Directory of U.S. Military Rockets and Missiles|
Appendix 1: Early Missiles and Drones
|Copyright © 2007 Andreas Parsch|
In October 1945 the U.S. Army Air Force began an ambitious long-term program to study and develop a large family of guided missiles, and in January 1946, Northrop submitted designs for turbojet-powered long-range cruise missiles. In March 1946, the USAAF awarded Northrop a development contract for project MX-775, covering the subsonic SSM-A-3 Snark (MX-775A) and the supersonic Boojum (MX-775B). In late 1947, the missile designator SSM-A-5 was assigned to the Boojum project. It appears that many different layouts for the XSSM-A-5 missile were studied, and the drawing below shows a proposed configuration from about November 1947.
|Drawing: National Archives, via George Cully|
|XSSM-A-5 (early concept)|
The final XSSM-A-5 design was of a much different layout, featuring highly-swept delta-wings with turbojet engines near the wingtips. The studies envisioned a horizontal launch of the Boojum from a rocket-propelled sled, although air-launching from a B-36 was apparently also considered as a secondary option. After a subsonic climb to high altitude, the missile was to accelerate to supersonic speed and reach a final altitude of 21000 m (70000 ft). A celestial navigation system as developed for the SSM-A-3/SM-62 Snark was to guide the Boojum to the target at a maximum range of 8040 km (4340 nm).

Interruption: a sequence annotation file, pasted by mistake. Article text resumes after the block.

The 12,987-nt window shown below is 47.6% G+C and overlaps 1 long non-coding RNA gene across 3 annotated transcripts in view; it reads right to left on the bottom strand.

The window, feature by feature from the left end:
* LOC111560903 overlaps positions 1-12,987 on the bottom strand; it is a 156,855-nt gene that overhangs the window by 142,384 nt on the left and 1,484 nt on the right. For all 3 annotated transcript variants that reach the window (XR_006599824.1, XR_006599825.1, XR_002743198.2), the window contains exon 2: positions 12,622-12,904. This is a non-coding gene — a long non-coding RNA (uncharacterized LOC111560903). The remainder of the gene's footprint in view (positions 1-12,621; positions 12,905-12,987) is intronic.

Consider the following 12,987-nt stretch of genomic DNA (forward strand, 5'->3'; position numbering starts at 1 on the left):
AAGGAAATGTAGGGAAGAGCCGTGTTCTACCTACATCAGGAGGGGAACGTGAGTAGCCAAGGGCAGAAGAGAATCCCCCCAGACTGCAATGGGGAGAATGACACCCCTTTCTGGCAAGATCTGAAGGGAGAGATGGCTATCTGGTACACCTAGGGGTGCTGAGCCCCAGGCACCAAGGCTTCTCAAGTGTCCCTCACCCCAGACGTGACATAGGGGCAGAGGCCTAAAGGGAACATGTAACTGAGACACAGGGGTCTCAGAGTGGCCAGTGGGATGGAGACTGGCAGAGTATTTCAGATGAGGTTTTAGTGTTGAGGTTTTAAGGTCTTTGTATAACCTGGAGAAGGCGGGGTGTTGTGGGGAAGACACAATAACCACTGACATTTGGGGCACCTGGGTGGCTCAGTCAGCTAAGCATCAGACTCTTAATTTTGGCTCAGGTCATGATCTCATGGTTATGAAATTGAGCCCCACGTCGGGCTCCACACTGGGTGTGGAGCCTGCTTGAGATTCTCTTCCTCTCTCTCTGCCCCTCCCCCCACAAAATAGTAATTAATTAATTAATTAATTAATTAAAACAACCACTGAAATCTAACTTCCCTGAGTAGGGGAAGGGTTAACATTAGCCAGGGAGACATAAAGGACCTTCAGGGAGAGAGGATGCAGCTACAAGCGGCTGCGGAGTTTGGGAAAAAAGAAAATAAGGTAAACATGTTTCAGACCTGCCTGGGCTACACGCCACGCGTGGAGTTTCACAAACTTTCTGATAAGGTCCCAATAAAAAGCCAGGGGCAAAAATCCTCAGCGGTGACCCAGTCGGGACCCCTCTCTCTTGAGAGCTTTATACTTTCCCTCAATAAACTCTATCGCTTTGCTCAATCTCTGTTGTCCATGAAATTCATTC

|Drawing: U.S. Air Force|
|XSSM-A-5 (final design)|
It seems that no additional work on Boojum was done after the completion of the initial studies, and the program was probably cancelled in 1951. No full-scale XSSM-A-5 vehicles were built.
Data for XSSM-A-5 (final design):
|Length||26.0 m (85 ft 4 in)|
|Wingspan||15.5 m (50 ft 10 in)|
|Height||4.5 m (14 ft 9 in)|
|Weight||50000 kg (112000 lb)|
|Range||8040 km (4340 nm)|
|Propulsion||2x turbojet (J47 or J53)|
 Jacob Neufeld: "Ballistic Missiles in the United States Air Force, 1945-1960", Office of Air Force Histoy, 1990
 USAF: "Semi-Annual Progress Report of the Guided Missiles Program", 31 December 1950
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